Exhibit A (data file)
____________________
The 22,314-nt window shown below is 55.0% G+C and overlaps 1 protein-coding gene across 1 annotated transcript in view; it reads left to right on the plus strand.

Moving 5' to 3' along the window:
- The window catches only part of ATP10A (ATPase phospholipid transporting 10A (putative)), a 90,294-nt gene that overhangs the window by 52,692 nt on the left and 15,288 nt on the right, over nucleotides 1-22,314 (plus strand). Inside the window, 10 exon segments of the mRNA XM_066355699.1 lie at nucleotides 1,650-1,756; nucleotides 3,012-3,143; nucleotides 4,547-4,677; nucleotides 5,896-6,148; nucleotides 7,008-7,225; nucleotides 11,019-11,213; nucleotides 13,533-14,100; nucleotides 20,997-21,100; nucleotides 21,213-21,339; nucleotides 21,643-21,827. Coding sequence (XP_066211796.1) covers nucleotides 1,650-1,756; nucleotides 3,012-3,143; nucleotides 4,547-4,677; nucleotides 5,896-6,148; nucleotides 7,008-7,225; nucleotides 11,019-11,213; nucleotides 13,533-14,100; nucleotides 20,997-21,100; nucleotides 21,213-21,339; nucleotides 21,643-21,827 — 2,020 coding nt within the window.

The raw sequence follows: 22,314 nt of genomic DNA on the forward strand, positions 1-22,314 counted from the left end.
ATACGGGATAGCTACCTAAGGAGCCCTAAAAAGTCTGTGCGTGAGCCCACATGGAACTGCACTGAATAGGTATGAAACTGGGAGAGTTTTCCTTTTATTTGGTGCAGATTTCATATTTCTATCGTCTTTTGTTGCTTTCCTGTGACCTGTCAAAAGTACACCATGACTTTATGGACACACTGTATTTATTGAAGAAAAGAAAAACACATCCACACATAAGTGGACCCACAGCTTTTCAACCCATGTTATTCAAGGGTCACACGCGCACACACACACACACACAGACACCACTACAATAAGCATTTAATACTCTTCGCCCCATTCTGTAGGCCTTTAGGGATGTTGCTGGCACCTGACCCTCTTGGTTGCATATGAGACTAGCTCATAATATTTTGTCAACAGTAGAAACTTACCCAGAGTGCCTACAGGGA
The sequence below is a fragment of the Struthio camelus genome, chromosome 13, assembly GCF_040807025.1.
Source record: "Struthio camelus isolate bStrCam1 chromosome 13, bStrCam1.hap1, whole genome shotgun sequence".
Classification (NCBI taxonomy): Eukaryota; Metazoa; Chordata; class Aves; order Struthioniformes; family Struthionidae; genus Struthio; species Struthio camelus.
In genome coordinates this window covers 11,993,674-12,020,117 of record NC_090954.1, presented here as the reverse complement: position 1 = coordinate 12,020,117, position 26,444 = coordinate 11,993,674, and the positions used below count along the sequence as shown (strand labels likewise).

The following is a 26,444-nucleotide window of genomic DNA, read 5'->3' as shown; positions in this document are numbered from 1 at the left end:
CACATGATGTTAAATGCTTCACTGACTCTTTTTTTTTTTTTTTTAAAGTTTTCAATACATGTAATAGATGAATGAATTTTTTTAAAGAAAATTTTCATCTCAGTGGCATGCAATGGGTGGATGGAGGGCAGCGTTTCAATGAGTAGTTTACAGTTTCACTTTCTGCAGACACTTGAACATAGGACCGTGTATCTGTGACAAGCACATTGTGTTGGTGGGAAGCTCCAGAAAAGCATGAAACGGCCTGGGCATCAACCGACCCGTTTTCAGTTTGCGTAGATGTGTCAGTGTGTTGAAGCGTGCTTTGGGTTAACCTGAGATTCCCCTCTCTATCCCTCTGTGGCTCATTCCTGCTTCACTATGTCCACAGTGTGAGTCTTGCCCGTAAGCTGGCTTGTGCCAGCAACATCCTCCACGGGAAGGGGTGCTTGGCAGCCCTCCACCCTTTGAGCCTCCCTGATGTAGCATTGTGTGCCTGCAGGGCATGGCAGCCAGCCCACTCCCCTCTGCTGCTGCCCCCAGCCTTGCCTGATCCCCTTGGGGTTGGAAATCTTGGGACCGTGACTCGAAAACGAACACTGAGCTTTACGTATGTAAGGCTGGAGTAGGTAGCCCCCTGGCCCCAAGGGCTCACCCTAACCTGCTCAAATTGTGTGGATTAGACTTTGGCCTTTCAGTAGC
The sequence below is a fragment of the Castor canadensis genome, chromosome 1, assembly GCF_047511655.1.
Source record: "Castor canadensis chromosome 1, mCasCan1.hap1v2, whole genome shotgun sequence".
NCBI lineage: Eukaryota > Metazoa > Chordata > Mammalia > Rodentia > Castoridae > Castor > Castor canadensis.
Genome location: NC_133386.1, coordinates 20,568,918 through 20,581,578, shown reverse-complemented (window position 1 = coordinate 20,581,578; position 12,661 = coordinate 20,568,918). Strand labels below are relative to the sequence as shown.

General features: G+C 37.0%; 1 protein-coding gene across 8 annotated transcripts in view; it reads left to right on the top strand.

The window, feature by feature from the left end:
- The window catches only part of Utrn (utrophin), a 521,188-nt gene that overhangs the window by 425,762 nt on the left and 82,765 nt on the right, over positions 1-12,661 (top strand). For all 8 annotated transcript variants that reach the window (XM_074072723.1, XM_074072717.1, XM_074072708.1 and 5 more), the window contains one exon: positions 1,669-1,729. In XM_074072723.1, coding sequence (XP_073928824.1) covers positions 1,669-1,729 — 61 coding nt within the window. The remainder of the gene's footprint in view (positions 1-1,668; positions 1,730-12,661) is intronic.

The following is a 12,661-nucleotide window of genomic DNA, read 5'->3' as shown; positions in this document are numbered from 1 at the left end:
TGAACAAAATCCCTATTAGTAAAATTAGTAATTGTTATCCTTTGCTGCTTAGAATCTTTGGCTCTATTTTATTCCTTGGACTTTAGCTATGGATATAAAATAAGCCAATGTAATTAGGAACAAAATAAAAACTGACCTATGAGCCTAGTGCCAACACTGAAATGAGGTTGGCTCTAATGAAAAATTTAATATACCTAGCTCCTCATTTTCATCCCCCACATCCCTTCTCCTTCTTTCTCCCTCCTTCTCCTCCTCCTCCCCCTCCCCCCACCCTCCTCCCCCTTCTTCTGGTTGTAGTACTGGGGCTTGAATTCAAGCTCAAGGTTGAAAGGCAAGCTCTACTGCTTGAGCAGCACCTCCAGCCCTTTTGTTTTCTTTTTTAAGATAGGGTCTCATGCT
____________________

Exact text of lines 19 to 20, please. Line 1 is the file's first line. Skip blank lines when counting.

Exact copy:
The following is a 12,661-nucleotide window of genomic DNA, read 5'->3' as shown; positions in this document are numbered from 1 at the left end:
TGAACAAAATCCCTATTAGTAAAATTAGTAATTGTTATCCTTTGCTGCTTAGAATCTTTGGCTCTATTTTATTCCTTGGACTTTAGCTATGGATATAAAATAAGCCAATGTAATTAGGAACAAAATAAAAACTGACCTATGAGCCTAGTGCCAACACTGAAATGAGGTTGGCTCTAATGAAAAATTTAATATACCTAGCTCCTCATTTTCATCCCCCACATCCCTTCTCCTTCTTTCTCCCTCCTTCTCCTCCTCCTCCCCCTCCCCCCACCCTCCTCCCCCTTCTTCTGGTTGTAGTACTGGGGCTTGAATTCAAGCTCAAGGTTGAAAGGCAAGCTCTACTGCTTGAGCAGCACCTCCAGCCCTTTTGTTTTCTTTTTTAAGATAGGGTCTCATGCT